The energy densities of matter and the vacuum are currently observed to be of the same order of magnitude: [tex](\Omega_{m 0} \approx 0.3) \sim (\Omega_{\Lambda 0} \approx 0.7)[/tex]. The cosmological window of time during which this occurs is relatively narrow. Thus, we are presented with the cosmological coincidence problem: Why, just now, do these energy densities happen to be of the same order? Here we show that this apparent coincidence can be explained as a temporal selection effect produced by the age distribution of terrestrial planets in the Universe. We find a large ([tex]\sim 0.68[/tex]) probability that observations made from terrestrial planets will result in finding [tex]\Omega_m[/tex] at least as close to [tex]\Omega_{\Lambda}[/tex] as we observe today. Hence, we, and any observers in the Universe who have evolved on terrestrial planets, should not be surprised to find [tex]\Omega_m \sim \Omega_{\Lambda}[/tex]. This result is relatively robust if the time it takes an observer to evolve on a terrestrial planet is less than [tex]\sim 10[/tex] Gyr

Lineweaver is one of the best expositors I know. His "inflation and the CMB" helped me and must helped a lot of people.

this is an interesting suggestion for solving the "coincidence problem"

whether or not it is right, I expect it is very clearly and understandably presented. first rate guy

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Would a similar anthropic argument explain the connected coincidental equality of the derived age of the universe (**A**) and Hubble time (**H**_{T}) using the present best estimates of [itex]\Omega_{\Lambda}[/itex], [itex]\Omega_{DM}[/itex], [itex]\Omega_{m}[/itex]?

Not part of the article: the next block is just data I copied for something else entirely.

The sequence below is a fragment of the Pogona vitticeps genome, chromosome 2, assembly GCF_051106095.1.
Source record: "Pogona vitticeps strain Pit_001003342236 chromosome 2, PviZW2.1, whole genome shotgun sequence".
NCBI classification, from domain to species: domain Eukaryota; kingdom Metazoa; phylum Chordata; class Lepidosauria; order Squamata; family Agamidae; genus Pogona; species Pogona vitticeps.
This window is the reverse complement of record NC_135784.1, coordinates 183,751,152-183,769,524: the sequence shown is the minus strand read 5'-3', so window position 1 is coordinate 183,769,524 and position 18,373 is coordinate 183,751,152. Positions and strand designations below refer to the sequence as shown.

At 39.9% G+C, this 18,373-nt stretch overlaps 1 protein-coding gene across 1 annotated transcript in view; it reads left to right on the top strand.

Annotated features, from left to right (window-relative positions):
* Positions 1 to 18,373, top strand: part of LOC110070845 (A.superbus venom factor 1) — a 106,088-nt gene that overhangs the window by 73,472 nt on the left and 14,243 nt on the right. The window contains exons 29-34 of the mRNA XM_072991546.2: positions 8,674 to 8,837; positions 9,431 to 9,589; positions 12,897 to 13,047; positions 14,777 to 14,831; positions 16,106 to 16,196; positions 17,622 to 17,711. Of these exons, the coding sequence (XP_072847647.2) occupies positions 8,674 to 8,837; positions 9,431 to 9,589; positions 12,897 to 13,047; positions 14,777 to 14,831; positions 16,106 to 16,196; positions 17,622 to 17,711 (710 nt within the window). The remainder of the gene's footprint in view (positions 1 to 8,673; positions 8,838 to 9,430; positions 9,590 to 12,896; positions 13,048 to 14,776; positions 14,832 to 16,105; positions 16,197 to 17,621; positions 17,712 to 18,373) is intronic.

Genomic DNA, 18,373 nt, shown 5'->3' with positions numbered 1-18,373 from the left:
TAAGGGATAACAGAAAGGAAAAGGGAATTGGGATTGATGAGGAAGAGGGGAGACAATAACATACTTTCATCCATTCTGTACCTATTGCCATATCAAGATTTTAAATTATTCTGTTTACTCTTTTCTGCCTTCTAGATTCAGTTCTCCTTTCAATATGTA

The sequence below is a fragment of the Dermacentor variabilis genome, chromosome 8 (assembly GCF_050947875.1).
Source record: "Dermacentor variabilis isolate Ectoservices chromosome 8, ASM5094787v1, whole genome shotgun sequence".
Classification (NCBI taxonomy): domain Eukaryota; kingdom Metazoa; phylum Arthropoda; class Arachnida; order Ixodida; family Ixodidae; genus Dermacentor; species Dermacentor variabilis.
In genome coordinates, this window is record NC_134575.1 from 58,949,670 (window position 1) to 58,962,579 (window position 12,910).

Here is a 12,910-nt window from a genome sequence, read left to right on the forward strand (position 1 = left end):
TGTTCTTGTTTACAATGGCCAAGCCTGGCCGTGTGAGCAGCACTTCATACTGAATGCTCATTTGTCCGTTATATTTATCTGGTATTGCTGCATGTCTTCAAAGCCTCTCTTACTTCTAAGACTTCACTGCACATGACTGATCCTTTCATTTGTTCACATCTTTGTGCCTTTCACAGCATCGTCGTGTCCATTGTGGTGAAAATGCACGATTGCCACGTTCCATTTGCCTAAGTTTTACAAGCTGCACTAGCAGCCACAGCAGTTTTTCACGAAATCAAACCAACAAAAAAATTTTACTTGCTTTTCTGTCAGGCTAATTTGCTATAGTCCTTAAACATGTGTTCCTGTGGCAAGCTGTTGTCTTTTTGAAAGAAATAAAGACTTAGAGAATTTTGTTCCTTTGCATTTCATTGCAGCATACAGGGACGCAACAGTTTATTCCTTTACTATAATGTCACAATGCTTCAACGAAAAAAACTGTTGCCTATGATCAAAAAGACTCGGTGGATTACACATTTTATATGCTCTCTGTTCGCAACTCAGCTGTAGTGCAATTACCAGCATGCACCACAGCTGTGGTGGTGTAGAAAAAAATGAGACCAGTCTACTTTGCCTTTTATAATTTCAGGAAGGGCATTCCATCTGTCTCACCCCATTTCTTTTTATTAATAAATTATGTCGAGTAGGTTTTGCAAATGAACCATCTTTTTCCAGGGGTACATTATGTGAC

Note: with an arbitrary proportion of DE and DM, which varies over cosmological time in the standard model, and with a flat universe, the derived age of the universe could be anything from

**A > 2/3 H**_{T} to **A => Infinity**, whereas the present best values actually give a value of

**A**: Age of Universe = **13.81 Gyrs** and

**H**_{T}: Hubble Time = **13.89** Gyrs

Which is some coincidence!

The proportion of DE is constantly growing, because the density of matter (including DM) is [itex]\propto R^{-3}(t)[/itex] whereas the density of DE is constant. The evolving relative abundance of DE and matter determines the age of the universe.

Therefore if this coincidence is significant, which calls for an explanation, one might suggest that__either__ we exist only when the **H**_{T} and **A** happen to be equal (an Anthropic explanation), __or__ the relationship between DE and matter are such that they are always equal.

The latter would give a handle on a possible evolution of DE and therefore its nature.

Garth

Note: with an arbitrary proportion of DE and DM, which varies over cosmological time in the standard model, and with a flat universe, the derived age of the universe could be anything from

Which is some coincidence!

The proportion of DE is constantly growing, because the density of matter (including DM) is [itex]\propto R^{-3}(t)[/itex] whereas the density of DE is constant. The evolving relative abundance of DE and matter determines the age of the universe.

Therefore if this coincidence is significant, which calls for an explanation, one might suggest that

The latter would give a handle on a possible evolution of DE and therefore its nature.

Garth

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- #5

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IIRC Steven Weinberg *predicted* the value of [itex]\Lambda[/itex] (with about less than 20% deviation) before the SNIa observations making use of the anthropic argument only.